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Posted by on Oct 9, 2012 in Africa, Egypt | 2 comments

Don’t be scared to visit Egypt!

 

Entering Cairo airport in Egypt we discovered there was no ‘On the Go’ office based here and somewhere in the e-mails sent to me regarding our tour, I had overlooked some vital information (like providing them with our flight details).

Before even leaving the airport the hustling began, with taxi and limo staff trying to coax us to use them to get a transfer to our hotel for a hundred Egyptian Pound (~$17 AUD). While this may not be expensive to us, we knew we could get better and approached the official airport information desk to get some more info and help with figuring out if we still had a tour booked. The guys were extremely helpful and managed to contact our guide from ‘On the Go’ and told us there was a shuttle to the bus port then a 4 pound bus to downtown Cairo.

 

We shuffled passed the hustlers and limo service, onto the shuttle and caught it to the bus port. With our Arabic being non-existent the confusion set in, another man speaking a little English offered us a taxi for 50 pound and with the sun setting we agreed. This is where things got dodgy as the man lead us a few streets away from the airport where groups of men in old vans congregated. The man spoke back and forth, the only word I caught was that of our hotel ‘Safir’. We reached his car, a beaten up little sedan with a homemade roof rack.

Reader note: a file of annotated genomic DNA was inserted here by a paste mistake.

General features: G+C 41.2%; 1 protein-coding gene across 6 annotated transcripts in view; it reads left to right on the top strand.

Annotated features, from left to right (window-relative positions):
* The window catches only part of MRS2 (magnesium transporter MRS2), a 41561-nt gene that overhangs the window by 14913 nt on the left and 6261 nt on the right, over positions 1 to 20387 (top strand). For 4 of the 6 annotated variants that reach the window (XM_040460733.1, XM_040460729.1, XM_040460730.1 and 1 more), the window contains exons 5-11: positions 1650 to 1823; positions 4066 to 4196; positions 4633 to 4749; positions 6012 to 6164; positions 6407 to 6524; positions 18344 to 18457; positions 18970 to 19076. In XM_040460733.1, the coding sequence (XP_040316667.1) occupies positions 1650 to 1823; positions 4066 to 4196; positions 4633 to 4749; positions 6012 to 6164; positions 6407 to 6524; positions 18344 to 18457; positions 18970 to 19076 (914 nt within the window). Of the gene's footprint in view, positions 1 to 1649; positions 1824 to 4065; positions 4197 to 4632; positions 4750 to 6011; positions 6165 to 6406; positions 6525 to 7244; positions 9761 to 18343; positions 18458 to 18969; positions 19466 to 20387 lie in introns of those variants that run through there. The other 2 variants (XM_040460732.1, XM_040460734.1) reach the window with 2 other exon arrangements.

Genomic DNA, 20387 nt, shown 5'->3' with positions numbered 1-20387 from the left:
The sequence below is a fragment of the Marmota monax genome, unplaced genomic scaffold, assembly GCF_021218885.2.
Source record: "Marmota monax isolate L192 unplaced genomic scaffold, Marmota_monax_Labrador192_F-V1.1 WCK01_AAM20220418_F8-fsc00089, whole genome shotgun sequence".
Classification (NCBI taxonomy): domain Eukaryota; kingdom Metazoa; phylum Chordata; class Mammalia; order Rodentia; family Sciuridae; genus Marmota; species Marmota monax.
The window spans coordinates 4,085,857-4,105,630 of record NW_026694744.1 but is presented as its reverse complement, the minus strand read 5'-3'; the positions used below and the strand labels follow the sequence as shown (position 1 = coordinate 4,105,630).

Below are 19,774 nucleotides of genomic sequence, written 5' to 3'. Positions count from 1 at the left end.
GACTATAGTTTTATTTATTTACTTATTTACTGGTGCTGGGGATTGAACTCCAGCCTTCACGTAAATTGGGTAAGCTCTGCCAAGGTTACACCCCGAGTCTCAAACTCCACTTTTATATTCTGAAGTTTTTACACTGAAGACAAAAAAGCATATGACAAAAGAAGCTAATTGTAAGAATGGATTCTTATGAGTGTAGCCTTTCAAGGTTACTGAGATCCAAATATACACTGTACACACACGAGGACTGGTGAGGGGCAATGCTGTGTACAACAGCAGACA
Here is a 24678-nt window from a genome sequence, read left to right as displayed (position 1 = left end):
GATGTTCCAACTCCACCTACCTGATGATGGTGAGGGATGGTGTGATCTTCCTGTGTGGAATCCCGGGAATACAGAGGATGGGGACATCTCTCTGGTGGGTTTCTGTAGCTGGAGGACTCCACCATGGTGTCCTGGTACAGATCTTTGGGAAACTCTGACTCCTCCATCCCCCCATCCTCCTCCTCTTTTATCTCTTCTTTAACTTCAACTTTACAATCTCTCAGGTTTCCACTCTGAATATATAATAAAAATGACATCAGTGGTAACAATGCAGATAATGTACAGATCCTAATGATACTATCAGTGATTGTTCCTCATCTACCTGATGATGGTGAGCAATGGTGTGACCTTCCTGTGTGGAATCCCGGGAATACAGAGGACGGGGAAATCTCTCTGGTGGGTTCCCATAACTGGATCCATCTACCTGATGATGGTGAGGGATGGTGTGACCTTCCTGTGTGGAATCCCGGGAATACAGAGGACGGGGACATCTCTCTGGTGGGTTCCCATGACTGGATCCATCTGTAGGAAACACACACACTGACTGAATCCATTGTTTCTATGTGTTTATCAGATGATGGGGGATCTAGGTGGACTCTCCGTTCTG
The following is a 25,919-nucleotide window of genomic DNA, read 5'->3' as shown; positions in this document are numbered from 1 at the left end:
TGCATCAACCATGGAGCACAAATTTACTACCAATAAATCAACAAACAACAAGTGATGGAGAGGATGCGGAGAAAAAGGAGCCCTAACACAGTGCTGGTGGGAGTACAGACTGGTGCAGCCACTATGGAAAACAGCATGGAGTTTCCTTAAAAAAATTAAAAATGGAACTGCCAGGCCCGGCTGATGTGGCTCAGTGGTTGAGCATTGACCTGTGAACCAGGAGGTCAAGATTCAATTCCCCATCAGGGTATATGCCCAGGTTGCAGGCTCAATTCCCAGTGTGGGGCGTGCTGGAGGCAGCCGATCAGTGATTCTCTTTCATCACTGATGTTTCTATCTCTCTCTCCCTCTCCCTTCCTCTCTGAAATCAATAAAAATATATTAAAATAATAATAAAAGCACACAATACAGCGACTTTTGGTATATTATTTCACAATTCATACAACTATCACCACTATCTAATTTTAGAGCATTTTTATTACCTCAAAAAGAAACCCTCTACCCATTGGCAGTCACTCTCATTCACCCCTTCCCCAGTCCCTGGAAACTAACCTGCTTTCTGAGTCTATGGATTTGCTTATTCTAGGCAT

Inside, the rear seat was covered in plastic, perhaps to protect from blood stains, i’m not sure. The car had no visible signs of it actually being a legitimate taxi and both Jen and I became a little nervous. “Is this it? Am I going to get dragged in to the desert and shot?” I wondered for much of the drive. He hadn’t even tied our suitcases to that dodgy roof rack.

 

 

Some tense minutes later he pulled over on the highway and made his way to the boot. “Yep this is it?” I thought winding my window up. Then he walks to Jen’s side holding an orange rope in his hand. “F*ck!” I think.

“I’m just tying the suitcases on.” He says. “Thank God for that.” Back on the road he starts to tell us a bit about Cairo and the tension eases a little and we take in all the chaos of the busy Cairo streets and unusual apartment blocks. He had some Arabic music playing which really set the tone. We were so far from home it wasn’t even funny. There are literally no road rules here and the horn seems to be the best form of communication. 30 minutes later we arrive safely at our hotel and say goodbye to our driver, who turned out to be harmless. This was our first taste of Cairo, and the following day we would meet Ahmed and the rest of our group for our 9 day King Tutankhamen tour.